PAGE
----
As an experiment, the FCC in the US and similar bodies in other countries have left small swatches of spectrum open for use without an explicit license.  The availability of this open spectrum has led to important advances like WiFi (you don’t need a radio station license or permission from anyone to operate a WiFi network), Bluetooth, and the services offered by many WISPs (wireless ISPs) for broadband access to the Internet where wired broadband access is not available.

 

This explosion of innovation in the tiny amount of spectrum which is open parallels the innovation spawned by the existence of an open Internet.  More spectrum –eventually almost all spectrum – can and should be left open.  Current licenses shouldn’t be renewed.  Newly available spectrum should be opened, not auctioned off.

 

New spectrum IS becoming available because digital technology reduces the amount of spectrum needed for current uses.  The bandwidth allocated to each television channel IS being reduced because it simply isn’t needed.  Problem is that the newly vacated frequencies will almost certainly be resold by the government rather than simply opened for public use.

It took me much too long to realize that open spectrum is going to happen and has huge potential public benefits. Smarter people including Lawrence Lessig, Kevin Werbach, and David Weinberger have been predicting and advocating this for years.  Here are some of the straws in the wind that I missed:

 

  • Much of our content already is divorced from the over-the-air frequencies which happens to be owned by the content middlemen. Chances are you already receive your television programs through cable or satellite networks. More and more of us listen to Internet radio.  More and more TV content is being made available directly on the Internet. More and more radio stations stream their content on the Internet as well as over the air.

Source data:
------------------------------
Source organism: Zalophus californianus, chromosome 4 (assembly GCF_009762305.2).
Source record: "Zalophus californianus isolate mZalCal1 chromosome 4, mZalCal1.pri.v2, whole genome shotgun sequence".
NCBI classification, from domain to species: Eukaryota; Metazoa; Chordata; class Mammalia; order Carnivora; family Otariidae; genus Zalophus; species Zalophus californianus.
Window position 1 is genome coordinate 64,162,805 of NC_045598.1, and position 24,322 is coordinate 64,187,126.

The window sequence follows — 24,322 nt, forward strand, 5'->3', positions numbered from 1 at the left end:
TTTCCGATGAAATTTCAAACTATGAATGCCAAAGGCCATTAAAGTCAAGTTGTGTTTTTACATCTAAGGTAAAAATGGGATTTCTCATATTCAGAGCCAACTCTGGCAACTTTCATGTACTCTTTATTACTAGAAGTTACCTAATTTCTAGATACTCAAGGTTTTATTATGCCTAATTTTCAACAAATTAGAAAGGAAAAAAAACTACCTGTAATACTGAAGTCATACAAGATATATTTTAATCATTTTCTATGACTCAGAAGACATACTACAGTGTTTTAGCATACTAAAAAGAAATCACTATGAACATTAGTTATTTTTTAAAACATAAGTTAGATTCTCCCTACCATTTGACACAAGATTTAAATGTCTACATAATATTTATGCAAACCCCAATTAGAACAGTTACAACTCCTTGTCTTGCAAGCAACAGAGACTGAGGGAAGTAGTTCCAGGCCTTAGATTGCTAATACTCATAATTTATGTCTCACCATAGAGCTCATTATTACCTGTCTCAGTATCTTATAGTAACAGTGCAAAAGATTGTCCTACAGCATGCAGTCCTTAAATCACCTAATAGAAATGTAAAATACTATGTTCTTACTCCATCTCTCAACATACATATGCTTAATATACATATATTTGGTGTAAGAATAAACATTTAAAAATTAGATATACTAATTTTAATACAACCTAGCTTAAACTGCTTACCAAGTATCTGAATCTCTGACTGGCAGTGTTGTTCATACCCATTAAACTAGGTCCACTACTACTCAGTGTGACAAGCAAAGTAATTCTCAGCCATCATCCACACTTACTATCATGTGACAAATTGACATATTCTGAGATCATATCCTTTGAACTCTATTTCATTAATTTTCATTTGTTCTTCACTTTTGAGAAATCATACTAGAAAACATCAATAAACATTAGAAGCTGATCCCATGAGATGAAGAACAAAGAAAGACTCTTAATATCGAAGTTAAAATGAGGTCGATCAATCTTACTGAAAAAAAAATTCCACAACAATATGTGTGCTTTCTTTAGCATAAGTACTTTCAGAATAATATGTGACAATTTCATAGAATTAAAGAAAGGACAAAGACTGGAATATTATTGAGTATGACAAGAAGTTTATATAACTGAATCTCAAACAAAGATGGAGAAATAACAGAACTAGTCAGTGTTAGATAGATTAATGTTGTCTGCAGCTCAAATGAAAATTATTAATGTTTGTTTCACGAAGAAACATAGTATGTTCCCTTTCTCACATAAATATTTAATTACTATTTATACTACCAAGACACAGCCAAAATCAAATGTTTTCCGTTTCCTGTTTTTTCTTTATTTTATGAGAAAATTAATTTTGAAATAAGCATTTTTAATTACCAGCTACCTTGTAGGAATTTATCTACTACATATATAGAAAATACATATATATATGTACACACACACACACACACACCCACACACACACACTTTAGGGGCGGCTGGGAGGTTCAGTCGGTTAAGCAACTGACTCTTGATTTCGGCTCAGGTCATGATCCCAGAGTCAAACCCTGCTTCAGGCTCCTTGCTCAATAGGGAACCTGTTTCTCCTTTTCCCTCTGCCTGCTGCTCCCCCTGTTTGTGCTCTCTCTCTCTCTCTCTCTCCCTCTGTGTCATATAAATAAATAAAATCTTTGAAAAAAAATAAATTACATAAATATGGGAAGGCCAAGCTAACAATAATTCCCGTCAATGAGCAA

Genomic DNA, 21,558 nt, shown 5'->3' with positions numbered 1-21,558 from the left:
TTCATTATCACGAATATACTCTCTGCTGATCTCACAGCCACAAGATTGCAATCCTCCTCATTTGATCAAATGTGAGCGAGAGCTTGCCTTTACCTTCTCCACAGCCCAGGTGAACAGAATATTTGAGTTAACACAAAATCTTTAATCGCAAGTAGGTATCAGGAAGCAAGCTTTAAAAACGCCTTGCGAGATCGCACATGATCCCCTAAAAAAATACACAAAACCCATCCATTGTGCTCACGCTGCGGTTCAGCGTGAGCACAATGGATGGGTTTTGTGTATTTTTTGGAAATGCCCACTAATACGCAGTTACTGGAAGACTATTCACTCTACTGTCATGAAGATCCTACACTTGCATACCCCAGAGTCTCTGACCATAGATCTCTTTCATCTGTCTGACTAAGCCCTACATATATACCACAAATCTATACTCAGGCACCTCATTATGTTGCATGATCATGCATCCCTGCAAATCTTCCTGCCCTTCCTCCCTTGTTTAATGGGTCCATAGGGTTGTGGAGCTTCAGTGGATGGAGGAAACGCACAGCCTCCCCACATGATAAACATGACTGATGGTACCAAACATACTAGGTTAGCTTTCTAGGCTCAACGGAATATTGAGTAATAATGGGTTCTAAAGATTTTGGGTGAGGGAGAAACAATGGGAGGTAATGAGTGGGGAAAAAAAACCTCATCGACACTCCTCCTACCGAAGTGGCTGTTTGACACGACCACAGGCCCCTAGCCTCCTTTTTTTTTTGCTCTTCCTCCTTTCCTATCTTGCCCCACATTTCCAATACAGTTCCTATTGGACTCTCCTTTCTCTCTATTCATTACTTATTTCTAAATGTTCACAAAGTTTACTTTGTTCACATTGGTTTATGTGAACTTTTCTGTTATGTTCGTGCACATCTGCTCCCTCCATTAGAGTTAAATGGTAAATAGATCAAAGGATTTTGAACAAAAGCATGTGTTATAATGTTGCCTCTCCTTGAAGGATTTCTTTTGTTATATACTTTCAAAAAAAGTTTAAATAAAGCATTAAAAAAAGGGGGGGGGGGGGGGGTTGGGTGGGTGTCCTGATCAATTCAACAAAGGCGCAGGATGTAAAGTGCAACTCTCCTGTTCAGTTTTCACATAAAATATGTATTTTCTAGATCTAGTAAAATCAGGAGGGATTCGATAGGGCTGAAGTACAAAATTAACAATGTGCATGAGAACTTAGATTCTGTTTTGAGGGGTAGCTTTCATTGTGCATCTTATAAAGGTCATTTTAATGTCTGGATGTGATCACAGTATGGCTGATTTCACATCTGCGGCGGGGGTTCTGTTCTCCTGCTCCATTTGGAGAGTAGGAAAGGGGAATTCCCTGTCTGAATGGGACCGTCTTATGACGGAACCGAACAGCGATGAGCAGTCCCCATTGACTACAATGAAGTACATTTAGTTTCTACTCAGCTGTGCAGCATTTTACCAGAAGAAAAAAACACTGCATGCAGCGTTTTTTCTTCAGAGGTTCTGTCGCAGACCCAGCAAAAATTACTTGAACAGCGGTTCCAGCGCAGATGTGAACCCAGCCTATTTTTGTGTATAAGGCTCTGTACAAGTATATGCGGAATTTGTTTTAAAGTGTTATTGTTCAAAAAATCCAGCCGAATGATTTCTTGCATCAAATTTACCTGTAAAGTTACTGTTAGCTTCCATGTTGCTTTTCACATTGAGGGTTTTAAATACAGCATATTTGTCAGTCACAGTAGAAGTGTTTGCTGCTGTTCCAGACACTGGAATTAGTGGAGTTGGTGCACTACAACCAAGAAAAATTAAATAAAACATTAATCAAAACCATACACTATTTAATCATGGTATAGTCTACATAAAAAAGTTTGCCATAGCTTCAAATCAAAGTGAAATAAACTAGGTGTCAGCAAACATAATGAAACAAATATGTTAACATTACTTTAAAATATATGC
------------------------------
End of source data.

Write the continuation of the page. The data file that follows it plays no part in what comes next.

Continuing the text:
• Most of the TV I watch comes off the disk drive in my DVR.  I don’t really care how it gets on the disk drive. Tivo is supporting the Internet as an input.  All DVRs will soon.
  • Major League baseball is available on the Internet. I watched the Mets clinch the pennant “over the air” but the radio signal was provided by my WISP using unlicensed spectrum.
  • XM radio brings me “national” radio stations.  The frequencies it uses to get to me are not particularly good for the purpose; they are just the frequencies its operators were able to get licenses for. The AM radio frequencies would, in most cases, be much better. But they are dedicated to “local” use by radio stations. If frequencies were open, the frequencies now devoted to the AM band would be reused for various kinds of mobile access for the same reasons that they were good for car radio initially. No government would decree this – physics says that these relatively low frequencies are good for getting into valleys and around corners so they’d be used this way for all data.

The point is that we want the same information wherever we are and whether we’re stationary or moving; we want to communicate with the same people. The best way to make that information and entertainment more available, to let us all be providers of information and entertainment, and to extend our ability to communicate is to extend the success of the wired Internet to the airwaves.

 

There are two enormous obstacles to extending the principal of open access to the airwaves: inertia and the interests of those who maintain profitable bottlenecks through private licensing of frequency including operators of cellular networks and TV networks – certainly forces to be reckoned with.

 

I did post that channels are obsolete but didn’t realize the more important implication that frequency allocation is obsolete as well.